Whether you are a PA student scheduled to start a surgery rotation or an NP interested in moving into surgery, an understanding of the surgical team is beneficial. This article outlines the hierarchy and operation of the typical surgical suite.


       
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      The Preoperative Holding Nurse

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      The Circulating Nurse

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      The Scrub Nurse

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      The PACU or Recovery Room Nurse

      The PACU or recovery room nurse accepts the patient from the OR and immediately provides a secure environment for proper airway, oxygenation, suction and care. This nurse is an expert in critical care and is responsible for the safety of the patient while he or she is in this area as well as the safe movement of the patient from the PACU to any other area of the hospital. The PACU Nurse can be a source of information for postoperative orders and medications and your right hand if an emergency occurs.

       

      The Surgical Technologist

      The surgical technologist has the same responsibilities as the scrub nurse, but he or she has less responsibility in an emergency because he or she is working under nursing and has limitations on the ability to administer drugs and blood products. The surgical tech is a trained (often certified) member of the team who can provide insight into the needs of the surgeon, his or her approach, his or her mannerisms in surgery, his or her areas of intolerance, and the specific requirements of the first assistant.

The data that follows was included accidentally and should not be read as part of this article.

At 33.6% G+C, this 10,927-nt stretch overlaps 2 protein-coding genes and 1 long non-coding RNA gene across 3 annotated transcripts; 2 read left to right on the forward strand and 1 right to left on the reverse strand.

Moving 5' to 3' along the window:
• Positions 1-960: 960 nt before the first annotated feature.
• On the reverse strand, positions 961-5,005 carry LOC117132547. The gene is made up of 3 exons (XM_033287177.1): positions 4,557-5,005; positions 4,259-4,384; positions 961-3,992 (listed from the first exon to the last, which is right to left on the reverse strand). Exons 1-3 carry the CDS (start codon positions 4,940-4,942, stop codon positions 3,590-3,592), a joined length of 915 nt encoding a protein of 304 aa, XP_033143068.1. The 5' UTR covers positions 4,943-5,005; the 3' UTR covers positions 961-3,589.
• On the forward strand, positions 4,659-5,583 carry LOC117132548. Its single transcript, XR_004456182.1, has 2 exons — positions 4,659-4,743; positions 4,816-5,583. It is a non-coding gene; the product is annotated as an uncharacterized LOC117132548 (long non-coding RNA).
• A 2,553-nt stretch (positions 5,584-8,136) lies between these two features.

The Anesthesiologist

      The anesthesiologist is a physician who is an expert in pulmonary medicine and the science of providing sleep and analgesia for the patient who is undergoing surgery.4 The anesthesiologist consults with the patient prior to surgery to discuss the planned procedure and anesthetic.5 He or she determines whether the patient should have local, regional, spinal or general anesthesia. This decision is based on the patient’s medical and surgical history, family history and psychological status. The anesthesiologist maintains constant awareness of the cardiopulmonary status of the patient.